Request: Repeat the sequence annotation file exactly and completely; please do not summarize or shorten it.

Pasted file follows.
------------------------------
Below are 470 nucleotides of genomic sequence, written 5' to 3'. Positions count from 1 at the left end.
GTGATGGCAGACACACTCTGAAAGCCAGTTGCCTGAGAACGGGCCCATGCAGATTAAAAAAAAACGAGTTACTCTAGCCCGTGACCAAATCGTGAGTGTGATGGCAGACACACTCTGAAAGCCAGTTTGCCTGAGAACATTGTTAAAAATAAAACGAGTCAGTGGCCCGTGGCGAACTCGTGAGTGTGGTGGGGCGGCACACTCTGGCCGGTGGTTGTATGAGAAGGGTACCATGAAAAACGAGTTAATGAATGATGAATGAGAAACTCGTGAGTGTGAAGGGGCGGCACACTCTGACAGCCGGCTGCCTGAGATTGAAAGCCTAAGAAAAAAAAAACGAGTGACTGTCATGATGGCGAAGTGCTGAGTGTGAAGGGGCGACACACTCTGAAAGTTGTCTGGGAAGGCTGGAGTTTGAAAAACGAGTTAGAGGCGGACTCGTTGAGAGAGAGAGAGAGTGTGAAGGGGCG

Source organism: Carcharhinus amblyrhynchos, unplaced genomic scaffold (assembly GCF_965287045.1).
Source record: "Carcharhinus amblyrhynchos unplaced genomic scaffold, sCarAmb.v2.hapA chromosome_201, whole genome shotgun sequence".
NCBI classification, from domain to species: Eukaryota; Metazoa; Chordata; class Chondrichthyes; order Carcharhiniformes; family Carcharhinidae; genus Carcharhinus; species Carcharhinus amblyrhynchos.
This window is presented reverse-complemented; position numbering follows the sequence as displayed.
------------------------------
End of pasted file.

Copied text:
Below are 470 nucleotides of genomic sequence, written 5' to 3'. Positions count from 1 at the left end.
GTGATGGCAGACACACTCTGAAAGCCAGTTGCCTGAGAACGGGCCCATGCAGATTAAAAAAAAACGAGTTACTCTAGCCCGTGACCAAATCGTGAGTGTGATGGCAGACACACTCTGAAAGCCAGTTTGCCTGAGAACATTGTTAAAAATAAAACGAGTCAGTGGCCCGTGGCGAACTCGTGAGTGTGGTGGGGCGGCACACTCTGGCCGGTGGTTGTATGAGAAGGGTACCATGAAAAACGAGTTAATGAATGATGAATGAGAAACTCGTGAGTGTGAAGGGGCGGCACACTCTGACAGCCGGCTGCCTGAGATTGAAAGCCTAAGAAAAAAAAAACGAGTGACTGTCATGATGGCGAAGTGCTGAGTGTGAAGGGGCGACACACTCTGAAAGTTGTCTGGGAAGGCTGGAGTTTGAAAAACGAGTTAGAGGCGGACTCGTTGAGAGAGAGAGAGAGTGTGAAGGGGCG

Source organism: Carcharhinus amblyrhynchos, unplaced genomic scaffold (assembly GCF_965287045.1).
Source record: "Carcharhinus amblyrhynchos unplaced genomic scaffold, sCarAmb.v2.hapA chromosome_201, whole genome shotgun sequence".
NCBI classification, from domain to species: Eukaryota; Metazoa; Chordata; class Chondrichthyes; order Carcharhiniformes; family Carcharhinidae; genus Carcharhinus; species Carcharhinus amblyrhynchos.
This window is presented reverse-complemented; position numbering follows the sequence as displayed.